What very clearly looks like someone's large intestine that sunk to the bottom of the ocean is actually a predator and scavenger worm that can reach lengths of around six and a half feet.
Deep beneath the ice in the waters of Antarctica, this worm will eat anything dead it can find, and barring a carcass, it will kill its own food. It has a proboscis, but not the fragile little one you'd think of on the face of a butterfly. This proboscis is more like a really sharp hammer. The worm will stab its prey over and over again with its own face until the prey stops moving. Then it gets really disgusting.
Is that a side mouth?
The proboscis worm doesn't really have teeth for chewing, so it prefers the softest tissue of an animal, essentially eating its prey from the inside out. It will just poke a hole in the skin and go to town on the guts. And because they're scavengers as well, the other worms will notice the meal and wind themselves around it too until there's just a revolting knot of massive tongues all trying to lick the insides of some dead thing. Here's a video of them eating a seal by climbing through its eyes.
Thus marks the first time we wished David Attenborough would stop talking about nature.
If you're wondering how something so awful could be allowed to get so big, proboscis worms don't have any natural predators, primarily because they can secrete acid from their skin. If they ever feel threatened, they release a strong acid into the water around them that can kill any fish that's stupid enough to try to eat one of these pieces of nightmare spaghetti.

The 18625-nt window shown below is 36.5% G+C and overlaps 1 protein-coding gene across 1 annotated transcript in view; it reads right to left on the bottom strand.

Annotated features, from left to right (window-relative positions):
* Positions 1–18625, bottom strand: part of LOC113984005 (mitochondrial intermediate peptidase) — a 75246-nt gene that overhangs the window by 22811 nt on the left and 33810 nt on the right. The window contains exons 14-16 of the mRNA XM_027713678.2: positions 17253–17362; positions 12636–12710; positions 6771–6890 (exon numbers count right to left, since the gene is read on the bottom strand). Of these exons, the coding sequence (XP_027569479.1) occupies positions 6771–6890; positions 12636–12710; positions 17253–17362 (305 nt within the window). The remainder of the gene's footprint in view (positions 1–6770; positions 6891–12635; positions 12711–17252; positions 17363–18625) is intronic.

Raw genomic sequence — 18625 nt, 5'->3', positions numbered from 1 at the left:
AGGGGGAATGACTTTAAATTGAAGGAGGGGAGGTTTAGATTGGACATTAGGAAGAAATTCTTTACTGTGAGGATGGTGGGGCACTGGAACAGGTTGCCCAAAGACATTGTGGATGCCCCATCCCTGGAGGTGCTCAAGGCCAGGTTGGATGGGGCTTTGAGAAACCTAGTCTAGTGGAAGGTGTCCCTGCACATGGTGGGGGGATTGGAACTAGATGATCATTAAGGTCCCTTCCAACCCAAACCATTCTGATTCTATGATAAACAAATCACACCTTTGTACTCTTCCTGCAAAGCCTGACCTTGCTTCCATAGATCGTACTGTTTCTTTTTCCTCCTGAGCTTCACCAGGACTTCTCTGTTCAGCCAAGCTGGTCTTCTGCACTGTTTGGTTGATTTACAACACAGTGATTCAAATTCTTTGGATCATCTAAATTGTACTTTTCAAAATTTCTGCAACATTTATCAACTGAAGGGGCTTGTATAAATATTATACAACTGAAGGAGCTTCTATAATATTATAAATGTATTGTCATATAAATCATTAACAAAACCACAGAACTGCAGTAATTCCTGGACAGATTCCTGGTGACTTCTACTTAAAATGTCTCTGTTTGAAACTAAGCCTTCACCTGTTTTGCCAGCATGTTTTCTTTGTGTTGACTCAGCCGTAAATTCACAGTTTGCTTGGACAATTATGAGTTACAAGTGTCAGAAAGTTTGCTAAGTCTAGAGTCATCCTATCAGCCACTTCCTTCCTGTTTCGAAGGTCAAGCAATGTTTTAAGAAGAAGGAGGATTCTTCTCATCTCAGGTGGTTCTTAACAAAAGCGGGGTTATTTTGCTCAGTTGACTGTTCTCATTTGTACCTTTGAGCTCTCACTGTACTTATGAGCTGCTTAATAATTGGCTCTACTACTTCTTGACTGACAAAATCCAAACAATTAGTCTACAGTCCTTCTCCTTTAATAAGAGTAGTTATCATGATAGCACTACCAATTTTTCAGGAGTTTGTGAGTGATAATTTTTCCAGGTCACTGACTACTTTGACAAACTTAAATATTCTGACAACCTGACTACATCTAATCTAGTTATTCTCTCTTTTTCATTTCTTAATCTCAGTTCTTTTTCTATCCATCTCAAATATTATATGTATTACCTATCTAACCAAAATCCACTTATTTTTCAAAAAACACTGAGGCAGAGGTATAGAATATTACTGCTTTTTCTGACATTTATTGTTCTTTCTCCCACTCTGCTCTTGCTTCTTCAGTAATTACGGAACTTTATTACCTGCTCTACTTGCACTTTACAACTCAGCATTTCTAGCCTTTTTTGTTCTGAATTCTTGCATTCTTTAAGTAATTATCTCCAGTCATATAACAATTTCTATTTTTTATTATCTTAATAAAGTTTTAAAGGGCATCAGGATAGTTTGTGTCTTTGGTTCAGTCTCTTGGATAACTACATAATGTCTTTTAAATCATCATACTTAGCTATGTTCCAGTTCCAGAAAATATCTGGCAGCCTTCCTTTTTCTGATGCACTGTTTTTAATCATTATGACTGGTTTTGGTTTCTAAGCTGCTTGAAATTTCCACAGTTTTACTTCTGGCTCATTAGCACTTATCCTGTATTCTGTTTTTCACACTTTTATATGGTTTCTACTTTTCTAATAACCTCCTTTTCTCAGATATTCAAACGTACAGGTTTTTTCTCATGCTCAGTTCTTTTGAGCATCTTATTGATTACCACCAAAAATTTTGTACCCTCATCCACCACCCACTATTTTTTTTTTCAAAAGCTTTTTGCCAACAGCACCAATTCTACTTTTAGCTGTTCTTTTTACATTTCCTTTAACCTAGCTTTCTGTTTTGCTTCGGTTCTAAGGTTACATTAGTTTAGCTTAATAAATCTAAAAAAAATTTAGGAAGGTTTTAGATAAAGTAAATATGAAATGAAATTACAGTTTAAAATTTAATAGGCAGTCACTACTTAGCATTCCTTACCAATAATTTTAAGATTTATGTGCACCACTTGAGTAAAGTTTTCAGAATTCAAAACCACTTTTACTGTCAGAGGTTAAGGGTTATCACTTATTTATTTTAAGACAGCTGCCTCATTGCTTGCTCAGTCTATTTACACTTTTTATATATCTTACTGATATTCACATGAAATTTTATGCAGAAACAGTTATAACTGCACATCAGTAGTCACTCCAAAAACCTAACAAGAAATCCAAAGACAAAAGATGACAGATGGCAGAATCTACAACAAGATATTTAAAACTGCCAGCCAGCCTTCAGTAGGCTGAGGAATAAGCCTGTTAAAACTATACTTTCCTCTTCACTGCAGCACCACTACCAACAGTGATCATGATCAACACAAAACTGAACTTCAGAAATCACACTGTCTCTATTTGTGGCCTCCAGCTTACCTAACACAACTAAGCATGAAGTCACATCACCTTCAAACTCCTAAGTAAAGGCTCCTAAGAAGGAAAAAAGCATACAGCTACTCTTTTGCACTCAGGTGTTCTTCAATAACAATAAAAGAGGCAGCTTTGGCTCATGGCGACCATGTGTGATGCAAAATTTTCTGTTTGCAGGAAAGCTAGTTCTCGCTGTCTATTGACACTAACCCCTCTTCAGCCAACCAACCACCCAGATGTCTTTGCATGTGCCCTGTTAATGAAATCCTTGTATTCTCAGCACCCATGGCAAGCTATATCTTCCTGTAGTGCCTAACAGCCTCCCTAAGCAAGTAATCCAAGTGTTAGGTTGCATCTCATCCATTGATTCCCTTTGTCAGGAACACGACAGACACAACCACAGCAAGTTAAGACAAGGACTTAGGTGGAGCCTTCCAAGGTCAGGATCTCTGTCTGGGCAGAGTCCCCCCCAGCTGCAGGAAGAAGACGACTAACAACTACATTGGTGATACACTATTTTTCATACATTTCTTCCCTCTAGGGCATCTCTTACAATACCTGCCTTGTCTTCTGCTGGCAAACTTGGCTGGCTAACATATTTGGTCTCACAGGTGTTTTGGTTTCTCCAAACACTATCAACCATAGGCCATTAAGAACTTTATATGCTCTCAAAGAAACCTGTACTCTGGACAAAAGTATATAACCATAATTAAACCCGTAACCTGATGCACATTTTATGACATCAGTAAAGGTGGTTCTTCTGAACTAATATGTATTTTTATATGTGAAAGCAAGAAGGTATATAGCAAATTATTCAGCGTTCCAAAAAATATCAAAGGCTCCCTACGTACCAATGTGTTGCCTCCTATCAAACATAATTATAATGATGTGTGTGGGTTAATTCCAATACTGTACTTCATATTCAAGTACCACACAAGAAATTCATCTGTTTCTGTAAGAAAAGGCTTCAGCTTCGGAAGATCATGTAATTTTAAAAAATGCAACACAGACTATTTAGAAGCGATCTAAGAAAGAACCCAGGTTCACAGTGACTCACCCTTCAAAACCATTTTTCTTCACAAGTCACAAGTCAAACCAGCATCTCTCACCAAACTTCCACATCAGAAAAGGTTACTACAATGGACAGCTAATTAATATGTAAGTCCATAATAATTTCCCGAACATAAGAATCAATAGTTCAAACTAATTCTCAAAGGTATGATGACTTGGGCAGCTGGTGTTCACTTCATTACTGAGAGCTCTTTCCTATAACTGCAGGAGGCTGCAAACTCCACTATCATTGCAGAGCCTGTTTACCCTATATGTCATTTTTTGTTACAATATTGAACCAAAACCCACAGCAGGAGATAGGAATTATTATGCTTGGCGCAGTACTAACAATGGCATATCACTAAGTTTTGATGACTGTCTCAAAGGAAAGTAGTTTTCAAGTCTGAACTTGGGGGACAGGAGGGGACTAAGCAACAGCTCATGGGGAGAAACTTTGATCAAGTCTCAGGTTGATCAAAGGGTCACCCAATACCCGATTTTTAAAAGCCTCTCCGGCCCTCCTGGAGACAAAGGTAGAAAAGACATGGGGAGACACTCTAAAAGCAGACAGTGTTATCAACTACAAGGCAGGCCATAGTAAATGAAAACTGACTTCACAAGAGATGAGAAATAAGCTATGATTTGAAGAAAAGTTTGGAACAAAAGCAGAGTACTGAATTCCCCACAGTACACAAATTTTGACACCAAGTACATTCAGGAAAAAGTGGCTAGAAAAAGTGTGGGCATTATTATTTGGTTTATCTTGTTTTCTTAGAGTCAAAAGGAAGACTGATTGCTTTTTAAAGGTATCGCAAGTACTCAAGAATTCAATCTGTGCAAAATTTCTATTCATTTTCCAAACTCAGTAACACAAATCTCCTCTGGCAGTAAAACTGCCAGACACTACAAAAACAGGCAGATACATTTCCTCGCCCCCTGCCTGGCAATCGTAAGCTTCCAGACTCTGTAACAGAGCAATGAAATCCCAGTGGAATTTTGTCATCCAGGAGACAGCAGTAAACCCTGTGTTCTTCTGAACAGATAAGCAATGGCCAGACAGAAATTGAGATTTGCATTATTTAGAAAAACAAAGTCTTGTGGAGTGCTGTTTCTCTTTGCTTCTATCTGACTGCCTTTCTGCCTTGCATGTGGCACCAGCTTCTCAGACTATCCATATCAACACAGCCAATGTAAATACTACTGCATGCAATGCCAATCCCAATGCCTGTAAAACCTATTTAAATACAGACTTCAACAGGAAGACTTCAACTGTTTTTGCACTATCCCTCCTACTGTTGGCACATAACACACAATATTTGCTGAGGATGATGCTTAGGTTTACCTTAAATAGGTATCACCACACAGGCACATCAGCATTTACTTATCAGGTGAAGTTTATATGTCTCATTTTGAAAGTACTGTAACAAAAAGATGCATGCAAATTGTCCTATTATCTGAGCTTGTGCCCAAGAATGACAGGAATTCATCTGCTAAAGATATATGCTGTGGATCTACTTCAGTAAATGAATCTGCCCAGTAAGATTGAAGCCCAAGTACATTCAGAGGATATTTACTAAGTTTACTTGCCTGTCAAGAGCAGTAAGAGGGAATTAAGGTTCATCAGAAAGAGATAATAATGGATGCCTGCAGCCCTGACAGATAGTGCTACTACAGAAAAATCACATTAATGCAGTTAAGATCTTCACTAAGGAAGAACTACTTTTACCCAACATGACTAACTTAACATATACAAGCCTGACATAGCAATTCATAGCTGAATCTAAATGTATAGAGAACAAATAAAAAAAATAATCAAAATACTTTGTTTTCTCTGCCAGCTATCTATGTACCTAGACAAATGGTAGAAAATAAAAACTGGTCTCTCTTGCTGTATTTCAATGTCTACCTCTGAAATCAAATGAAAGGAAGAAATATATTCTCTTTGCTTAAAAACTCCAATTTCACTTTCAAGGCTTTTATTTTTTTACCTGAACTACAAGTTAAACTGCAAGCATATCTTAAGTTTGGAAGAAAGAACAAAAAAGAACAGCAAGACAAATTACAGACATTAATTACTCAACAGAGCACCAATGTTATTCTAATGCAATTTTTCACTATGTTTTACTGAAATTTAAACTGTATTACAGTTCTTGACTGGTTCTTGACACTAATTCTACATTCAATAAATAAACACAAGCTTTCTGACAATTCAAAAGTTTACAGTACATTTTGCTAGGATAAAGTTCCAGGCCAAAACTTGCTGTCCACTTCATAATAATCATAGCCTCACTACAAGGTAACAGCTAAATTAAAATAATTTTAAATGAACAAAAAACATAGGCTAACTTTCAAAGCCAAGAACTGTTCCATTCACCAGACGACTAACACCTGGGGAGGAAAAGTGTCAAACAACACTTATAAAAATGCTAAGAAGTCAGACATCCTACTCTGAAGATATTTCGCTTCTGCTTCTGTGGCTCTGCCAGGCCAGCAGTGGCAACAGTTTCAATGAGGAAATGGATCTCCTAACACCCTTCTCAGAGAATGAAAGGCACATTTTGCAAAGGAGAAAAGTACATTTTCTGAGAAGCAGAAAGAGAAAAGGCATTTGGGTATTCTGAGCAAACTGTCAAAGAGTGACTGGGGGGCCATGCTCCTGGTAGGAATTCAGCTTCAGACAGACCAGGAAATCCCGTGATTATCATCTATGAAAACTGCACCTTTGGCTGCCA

"But what's their weakness?!" you cry, distraught that your planned Antarctic snorkeling trip has hit a snag. Well, we're sorry to say that they don't really have one. If they get into a bind, they can even shape-change. Badass as they are, they're also ridiculously flexible, even by worm standards. For example, since they breathe through their skin, if oxygen levels in the water start dropping, they'll just flatten themselves out like pizza dough, giving them more surface area to breathe with and less distance for oxygen to travel. They are perfectly adapted for their environment, and while they may not be able to kill an experienced arctic diver like yourself, they will certainly be hoping you stop moving long enough for them to crawl through your orifices and eat your insides.
If your dreams aren't jam-packed enough with terror, then feel free to learn about 12 Things You'll Wish You'd Never Seen Under a Microscope and 8 Terrifying Skeletons of Adorable Animals.